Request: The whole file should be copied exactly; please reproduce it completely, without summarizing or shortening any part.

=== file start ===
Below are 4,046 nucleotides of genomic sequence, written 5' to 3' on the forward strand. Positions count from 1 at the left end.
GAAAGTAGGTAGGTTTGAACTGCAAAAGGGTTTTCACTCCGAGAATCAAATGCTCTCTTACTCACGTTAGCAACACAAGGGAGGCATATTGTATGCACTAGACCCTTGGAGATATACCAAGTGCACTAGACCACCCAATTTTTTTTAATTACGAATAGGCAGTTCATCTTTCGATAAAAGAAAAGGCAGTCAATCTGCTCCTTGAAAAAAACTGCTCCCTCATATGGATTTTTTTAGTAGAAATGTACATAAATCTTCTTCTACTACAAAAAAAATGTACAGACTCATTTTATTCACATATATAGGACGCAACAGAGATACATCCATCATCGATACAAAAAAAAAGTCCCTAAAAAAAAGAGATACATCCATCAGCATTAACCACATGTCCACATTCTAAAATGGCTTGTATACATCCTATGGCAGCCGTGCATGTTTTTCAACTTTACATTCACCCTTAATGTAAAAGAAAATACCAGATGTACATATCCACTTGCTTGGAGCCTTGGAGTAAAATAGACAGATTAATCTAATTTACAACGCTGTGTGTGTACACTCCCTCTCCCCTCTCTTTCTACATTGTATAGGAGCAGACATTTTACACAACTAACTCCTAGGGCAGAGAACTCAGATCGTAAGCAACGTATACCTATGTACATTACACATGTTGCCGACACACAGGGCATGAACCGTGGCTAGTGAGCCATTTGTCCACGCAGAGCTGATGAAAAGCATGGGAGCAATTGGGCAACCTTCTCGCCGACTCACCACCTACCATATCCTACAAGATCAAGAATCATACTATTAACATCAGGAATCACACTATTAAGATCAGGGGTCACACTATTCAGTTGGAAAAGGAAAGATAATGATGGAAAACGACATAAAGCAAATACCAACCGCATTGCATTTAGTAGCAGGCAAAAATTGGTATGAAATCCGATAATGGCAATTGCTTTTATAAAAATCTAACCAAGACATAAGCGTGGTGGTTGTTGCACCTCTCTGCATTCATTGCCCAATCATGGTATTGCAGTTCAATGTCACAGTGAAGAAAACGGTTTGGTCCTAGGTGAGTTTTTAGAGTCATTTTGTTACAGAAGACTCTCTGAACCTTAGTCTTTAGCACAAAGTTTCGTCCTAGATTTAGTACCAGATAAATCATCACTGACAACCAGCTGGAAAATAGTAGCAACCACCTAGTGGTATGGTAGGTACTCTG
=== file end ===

Below are 4,046 nucleotides of genomic sequence, written 5' to 3' on the forward strand. Positions count from 1 at the left end.
GAAAGTAGGTAGGTTTGAACTGCAAAAGGGTTTTCACTCCGAGAATCAAATGCTCTCTTACTCACGTTAGCAACACAAGGGAGGCATATTGTATGCACTAGACCCTTGGAGATATACCAAGTGCACTAGACCACCCAATTTTTTTTAATTACGAATAGGCAGTTCATCTTTCGATAAAAGAAAAGGCAGTCAATCTGCTCCTTGAAAAAAACTGCTCCCTCATATGGATTTTTTTAGTAGAAATGTACATAAATCTTCTTCTACTACAAAAAAAATGTACAGACTCATTTTATTCACATATATAGGACGCAACAGAGATACATCCATCATCGATACAAAAAAAAAGTCCCTAAAAAAAAGAGATACATCCATCAGCATTAACCACATGTCCACATTCTAAAATGGCTTGTATACATCCTATGGCAGCCGTGCATGTTTTTCAACTTTACATTCACCCTTAATGTAAAAGAAAATACCAGATGTACATATCCACTTGCTTGGAGCCTTGGAGTAAAATAGACAGATTAATCTAATTTACAACGCTGTGTGTGTACACTCCCTCTCCCCTCTCTTTCTACATTGTATAGGAGCAGACATTTTACACAACTAACTCCTAGGGCAGAGAACTCAGATCGTAAGCAACGTATACCTATGTACATTACACATGTTGCCGACACACAGGGCATGAACCGTGGCTAGTGAGCCATTTGTCCACGCAGAGCTGATGAAAAGCATGGGAGCAATTGGGCAACCTTCTCGCCGACTCACCACCTACCATATCCTACAAGATCAAGAATCATACTATTAACATCAGGAATCACACTATTAAGATCAGGGGTCACACTATTCAGTTGGAAAAGGAAAGATAATGATGGAAAACGACATAAAGCAAATACCAACCGCATTGCATTTAGTAGCAGGCAAAAATTGGTATGAAATCCGATAATGGCAATTGCTTTTATAAAAATCTAACCAAGACATAAGCGTGGTGGTTGTTGCACCTCTCTGCATTCATTGCCCAATCATGGTATTGCAGTTCAATGTCACAGTGAAGAAAACGGTTTGGTCCTAGGTGAGTTTTTAGAGTCATTTTGTTACAGAAGACTCTCTGAACCTTAGTCTTTAGCACAAAGTTTCGTCCTAGATTTAGTACCAGATAAATCATCACTGACAACCAGCTGGAAAATAGTAGCAACCACCTAGTGGTATGGTAGGTACTCTG